Ultrasound is a non-invasive solution to examining tissues in real-time. We were recently mentioned in a press release regarding musculoskeletal ultrasonography, which happens to be one of our specialities. View the press release here https://www.infonews.co.nz/news.cfm?id=115381 or read it below.
Non-alcoholic fatty liver disease (NAFLD) is one of the most common causes of chronic liver disease and is found in approximately 15% of the world population. It includes a spectrum of conditions associated with lipid deposition in hepatocytes and ranges from hepatosteatosis (simple fatty liver), to non-alcoholic steatohepatitis (NASH – fatty changes with inflammation and hepatocellular injury or fibrosis) that may lead to advanced fibrosis and cirrhosis. Although normally benign and reversible if detected at an early stage, NAFLD, if left undetected and untreated, can progress to an irreversible advanced liver disease such as fibrosis, cirrhosis, liver cancer and liver failure.
The liver is located in the upper right part of the abdomen and plays a central role in all metabolic processes in the body. It helps to maintain a normal glucose level in the blood. When the blood sugar is low the liver breaks stored glycogen and triglycerides down to glucose to release into the blood stream. The liver also helps to utilise protein, fat and carbohydrates that comes with food. It produces the bile that breaks down fats and converts it to ATP (energy source) and stores substances such as glycogen, iron and vitamins which are essential for metabolism. The liver makes almost all plasma proteins used in immune and coagulation systems, and one of its main roles is detoxification. The liver processes almost all substances that enter the body by breaking it down and excreting toxins.
As the second largest organ in the body, the liver plays a vital role in maintaining a person’s health, so when it becomes fatty it can cause major issues. A liver is deemed fatty when the fat accounts for more than 5-10% of the liver’s body weight. Fatty droplets accumulated in the hepatocytes compress internal cells’ structures and makes it hard for them to perform their functions. Symptoms of a fatty liver may include a constant dull pain in the right upper quadrant or diffuse abdominal discomfort, dyspepsia, problems with digestion, lack of energy and chronic fatigue.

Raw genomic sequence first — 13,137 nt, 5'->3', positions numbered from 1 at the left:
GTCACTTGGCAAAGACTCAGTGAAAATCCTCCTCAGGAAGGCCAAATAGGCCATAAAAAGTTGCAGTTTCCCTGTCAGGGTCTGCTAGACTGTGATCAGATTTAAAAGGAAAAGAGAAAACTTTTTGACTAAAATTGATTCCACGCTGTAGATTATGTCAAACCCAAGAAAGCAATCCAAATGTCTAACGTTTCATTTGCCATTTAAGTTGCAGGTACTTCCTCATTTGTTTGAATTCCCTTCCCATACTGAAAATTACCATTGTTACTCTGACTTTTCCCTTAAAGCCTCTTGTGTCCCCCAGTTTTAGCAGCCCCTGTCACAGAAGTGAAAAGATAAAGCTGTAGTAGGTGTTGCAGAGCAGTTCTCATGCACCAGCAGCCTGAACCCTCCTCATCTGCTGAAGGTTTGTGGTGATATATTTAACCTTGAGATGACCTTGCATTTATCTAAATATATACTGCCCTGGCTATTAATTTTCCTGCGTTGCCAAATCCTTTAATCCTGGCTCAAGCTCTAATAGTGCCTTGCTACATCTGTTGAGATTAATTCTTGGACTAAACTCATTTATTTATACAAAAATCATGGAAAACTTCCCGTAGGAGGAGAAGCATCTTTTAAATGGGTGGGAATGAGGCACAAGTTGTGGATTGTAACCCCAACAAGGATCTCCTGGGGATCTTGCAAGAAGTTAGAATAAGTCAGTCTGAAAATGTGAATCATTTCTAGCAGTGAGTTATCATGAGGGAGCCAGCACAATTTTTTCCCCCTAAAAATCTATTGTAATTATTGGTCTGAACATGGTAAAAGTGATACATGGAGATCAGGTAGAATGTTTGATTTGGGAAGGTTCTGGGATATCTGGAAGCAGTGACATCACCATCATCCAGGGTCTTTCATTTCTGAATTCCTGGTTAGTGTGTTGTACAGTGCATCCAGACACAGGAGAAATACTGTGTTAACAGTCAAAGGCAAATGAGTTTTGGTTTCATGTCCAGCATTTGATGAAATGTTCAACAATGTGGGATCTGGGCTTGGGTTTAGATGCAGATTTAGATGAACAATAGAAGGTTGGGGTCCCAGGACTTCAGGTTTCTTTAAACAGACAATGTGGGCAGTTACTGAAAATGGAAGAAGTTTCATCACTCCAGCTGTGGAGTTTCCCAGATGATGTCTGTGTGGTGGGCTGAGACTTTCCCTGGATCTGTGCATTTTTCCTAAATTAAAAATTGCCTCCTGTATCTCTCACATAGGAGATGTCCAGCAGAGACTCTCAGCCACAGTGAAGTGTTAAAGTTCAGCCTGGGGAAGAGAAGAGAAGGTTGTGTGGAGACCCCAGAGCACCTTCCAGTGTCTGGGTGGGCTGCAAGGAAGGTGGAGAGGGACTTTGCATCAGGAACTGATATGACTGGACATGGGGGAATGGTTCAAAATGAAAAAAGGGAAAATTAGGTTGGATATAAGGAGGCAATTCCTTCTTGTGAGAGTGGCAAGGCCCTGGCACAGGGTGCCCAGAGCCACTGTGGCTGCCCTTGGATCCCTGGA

Common causes of a non-alcoholic fatty liver include obesity, hyperlipidemia, or high levels of fats in the blood, diabetes and use of certain medications for a long time. Medical practitioners routinely use a blood test for liver function (LFTs), which measures the blood levels of enzymes made by the liver cells, and a liver ultrasound scan as the first line of liver assessment. A liver ultrasound examination is a reliable test for confirming steatosis. Fatty infiltration of the liver produces a diffuse increase in echogenicity (a bright liver) and vascular blurring due to ultrasound beam attenuation.
On an ultrasound image this can result in:
The grading of diffuse hepatic steatosis on ultrasound has been used to describe the extent of fatty changes in the liver.
Elastography is a newer technique that exploits the fact that a pathological process alters the elastic properties of the involved tissue. This change in elasticity and degree of accompanying fibrosis is detected by measuring tissue stiffness. The main idea is that whether the tissue is hard or soft will give diagnostic information about the presence or status of disease. For example, malignant tumours will often be harder than the surrounding tissue, and livers with fibrotic changes are stiffer than healthy ones.
There are several types of sono-elastography:
Eastmed Radiology offers a comprehensive range of ultrasound and X-ray examinations, including abdominal ultrasound to check the liver condition, using state-of-the-art equipment. To book an ultrasound in Auckland or X-ray in Auckland contact EastMed Radiology.